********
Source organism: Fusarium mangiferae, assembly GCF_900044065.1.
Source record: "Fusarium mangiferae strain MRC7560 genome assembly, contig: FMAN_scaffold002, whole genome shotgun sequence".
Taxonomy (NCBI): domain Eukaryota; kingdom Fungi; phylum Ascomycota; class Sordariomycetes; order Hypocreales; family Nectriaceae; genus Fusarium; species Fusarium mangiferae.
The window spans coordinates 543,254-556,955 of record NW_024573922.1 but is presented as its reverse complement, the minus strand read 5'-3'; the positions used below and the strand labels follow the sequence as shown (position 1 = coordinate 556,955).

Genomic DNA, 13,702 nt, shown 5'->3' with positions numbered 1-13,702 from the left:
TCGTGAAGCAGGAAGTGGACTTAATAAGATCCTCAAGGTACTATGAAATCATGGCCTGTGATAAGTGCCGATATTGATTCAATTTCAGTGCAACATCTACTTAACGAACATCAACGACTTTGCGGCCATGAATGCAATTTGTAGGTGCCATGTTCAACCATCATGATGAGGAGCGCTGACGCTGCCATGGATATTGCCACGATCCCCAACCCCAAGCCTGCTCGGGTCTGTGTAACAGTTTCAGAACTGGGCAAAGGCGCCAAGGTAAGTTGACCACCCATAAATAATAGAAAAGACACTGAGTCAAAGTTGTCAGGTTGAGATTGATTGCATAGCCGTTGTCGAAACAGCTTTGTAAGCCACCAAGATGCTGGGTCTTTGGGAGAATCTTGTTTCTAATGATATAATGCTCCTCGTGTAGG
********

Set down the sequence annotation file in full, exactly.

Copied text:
Source organism: Fusarium mangiferae, assembly GCF_900044065.1.
Source record: "Fusarium mangiferae strain MRC7560 genome assembly, contig: FMAN_scaffold002, whole genome shotgun sequence".
Taxonomy (NCBI): domain Eukaryota; kingdom Fungi; phylum Ascomycota; class Sordariomycetes; order Hypocreales; family Nectriaceae; genus Fusarium; species Fusarium mangiferae.
The window spans coordinates 543,254-556,955 of record NW_024573922.1 but is presented as its reverse complement, the minus strand read 5'-3'; the positions used below and the strand labels follow the sequence as shown (position 1 = coordinate 556,955).

Genomic DNA, 13,702 nt, shown 5'->3' with positions numbered 1-13,702 from the left:
TCGTGAAGCAGGAAGTGGACTTAATAAGATCCTCAAGGTACTATGAAATCATGGCCTGTGATAAGTGCCGATATTGATTCAATTTCAGTGCAACATCTACTTAACGAACATCAACGACTTTGCGGCCATGAATGCAATTTGTAGGTGCCATGTTCAACCATCATGATGAGGAGCGCTGACGCTGCCATGGATATTGCCACGATCCCCAACCCCAAGCCTGCTCGGGTCTGTGTAACAGTTTCAGAACTGGGCAAAGGCGCCAAGGTAAGTTGACCACCCATAAATAATAGAAAAGACACTGAGTCAAAGTTGTCAGGTTGAGATTGATTGCATAGCCGTTGTCGAAACAGCTTTGTAAGCCACCAAGATGCTGGGTCTTTGGGAGAATCTTGTTTCTAATGATATAATGCTCCTCGTGTAGG